Practice of Law:
Ever wondered why the services of advocates are known as the ‘practice’ of law? Practically speaking, the dictionary meaning of ‘practice’ is actual application or use of an idea, belief or method. Now, such application of law in everyday life comes from knowing what works in the real world and more importantly what does not! It is rightly said that a higher form of knowledge is knowing what must be done and what must be avoided in a given scenario. Therefore advocates apply their ‘practical’ knowledge and practice law.
We cannot emphasize enough on the importance of practical legal training when it comes to what is required in the legal field and how such knowledge acts as a kick start for freshly graduated young guns. Therefore, practical legal training helps law students become better lawyers of tomorrow. It promotes a better understanding of the profession by bridging the gap between the academic realm (which is often confined to just legal research) and the real world.
Importance of Law Lectures in Practical Application
Things are very different when students practice in the field right after graduation. Practical legal training equips students with better understanding of the profession and, more importantly, with what to deliver in the real world for success. Needless to say that paying attention to details is an important criterion which must be worked upon irrespective of where one is working (whether in litigation or non-litigation/corporate/advisory field of law). Internships and moot courts are believed to provide a bird’s eye view of the field. However, it becomes extremely difficult to comprehend the entire scheme of things in a limited period of time. Frankly speaking, internships and moot courts are only partial pictures of courtrooms, and the kind of legal research and legal drafting that happens there. What’s more, courts work very differently from what is shown in the movies and TV shows!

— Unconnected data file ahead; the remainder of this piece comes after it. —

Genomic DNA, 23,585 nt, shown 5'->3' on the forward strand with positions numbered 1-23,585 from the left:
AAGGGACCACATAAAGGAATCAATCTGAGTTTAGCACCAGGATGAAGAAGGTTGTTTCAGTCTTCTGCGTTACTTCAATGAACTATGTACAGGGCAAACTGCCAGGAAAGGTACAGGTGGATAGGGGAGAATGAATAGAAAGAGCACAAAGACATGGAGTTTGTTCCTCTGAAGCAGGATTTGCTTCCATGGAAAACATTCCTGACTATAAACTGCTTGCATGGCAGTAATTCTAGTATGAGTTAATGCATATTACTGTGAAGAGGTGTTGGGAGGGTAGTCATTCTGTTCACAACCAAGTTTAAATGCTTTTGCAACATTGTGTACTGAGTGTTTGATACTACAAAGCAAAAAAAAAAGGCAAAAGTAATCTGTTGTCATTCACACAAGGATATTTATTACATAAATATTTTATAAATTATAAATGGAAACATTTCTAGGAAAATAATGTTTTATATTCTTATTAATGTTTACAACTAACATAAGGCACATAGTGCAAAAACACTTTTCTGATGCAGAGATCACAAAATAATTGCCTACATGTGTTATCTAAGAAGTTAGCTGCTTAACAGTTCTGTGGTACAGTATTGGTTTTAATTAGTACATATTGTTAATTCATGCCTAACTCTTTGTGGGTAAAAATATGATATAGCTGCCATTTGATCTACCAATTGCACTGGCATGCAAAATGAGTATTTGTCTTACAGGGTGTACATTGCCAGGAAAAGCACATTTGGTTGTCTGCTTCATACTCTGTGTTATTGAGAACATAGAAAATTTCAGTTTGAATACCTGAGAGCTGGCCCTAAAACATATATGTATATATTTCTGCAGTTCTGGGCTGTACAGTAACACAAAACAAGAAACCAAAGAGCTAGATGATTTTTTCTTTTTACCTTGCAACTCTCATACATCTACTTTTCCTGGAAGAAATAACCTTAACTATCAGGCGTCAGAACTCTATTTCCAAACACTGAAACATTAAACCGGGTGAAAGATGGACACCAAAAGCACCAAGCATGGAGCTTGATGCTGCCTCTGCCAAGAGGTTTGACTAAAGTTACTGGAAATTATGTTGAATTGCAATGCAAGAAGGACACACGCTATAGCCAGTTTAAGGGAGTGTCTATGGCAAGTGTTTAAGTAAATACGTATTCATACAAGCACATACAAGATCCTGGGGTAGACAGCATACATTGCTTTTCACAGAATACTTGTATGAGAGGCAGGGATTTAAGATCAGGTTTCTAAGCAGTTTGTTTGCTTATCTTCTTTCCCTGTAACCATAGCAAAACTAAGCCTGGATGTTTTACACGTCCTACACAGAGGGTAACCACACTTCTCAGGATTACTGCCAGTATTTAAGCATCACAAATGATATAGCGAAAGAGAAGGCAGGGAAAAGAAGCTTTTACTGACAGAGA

Nonetheless, moot court competitions are important avenues for gaining practical legal training. Moots give a glimpse of the litigation world when students do their legal research and prepare to argue on a hypothetical set of facts. In my opinion, it is the closest experience for a student of being a ‘lawyer’ before graduation. Moot court competitions help hone legal research skills and gain legal drafting experience. This, in turn, also promotes analytical thinking in students by making them mull over facts like lawyers. In other words, moot courts could help students learn real advocacy.
Internships are also another form of legal training. They are mandatory in law schools; rightfully so, and students must take them very seriously. Students get experience of working on real cases under the guidance of senior lawyers. They also learn that they must walk out of their shells and learn about the vast universe of the legal field that exists outside the law lectures in their classrooms. One applies what is learnt in law schools. For example, when it comes to legal drafting, all types of filing is done in prescribed forms of application laid down in the relevant Court Rules. A tough lesson to learn is that applications get rejected in courts if they are not in compliance with the Court Rules.
How WOLR imparts practical legal training:
We, at WOLR, have a team of legal specialists working in various fields of law and cater to any academic/non-academic issues that a law student faces in his/her college days. We help students with various types of legal drafting. Additionally, our academic services also include the help we give with legal research and writing that is relevant throughout the various stages of law school. These include drafting their academic papers/submissions, preparing for moot courts (memorial drafting), legal publication, thesis writing services and online law courses as well. We help equip students with everyday classroom requirements and more.
Contact WOLR for more information.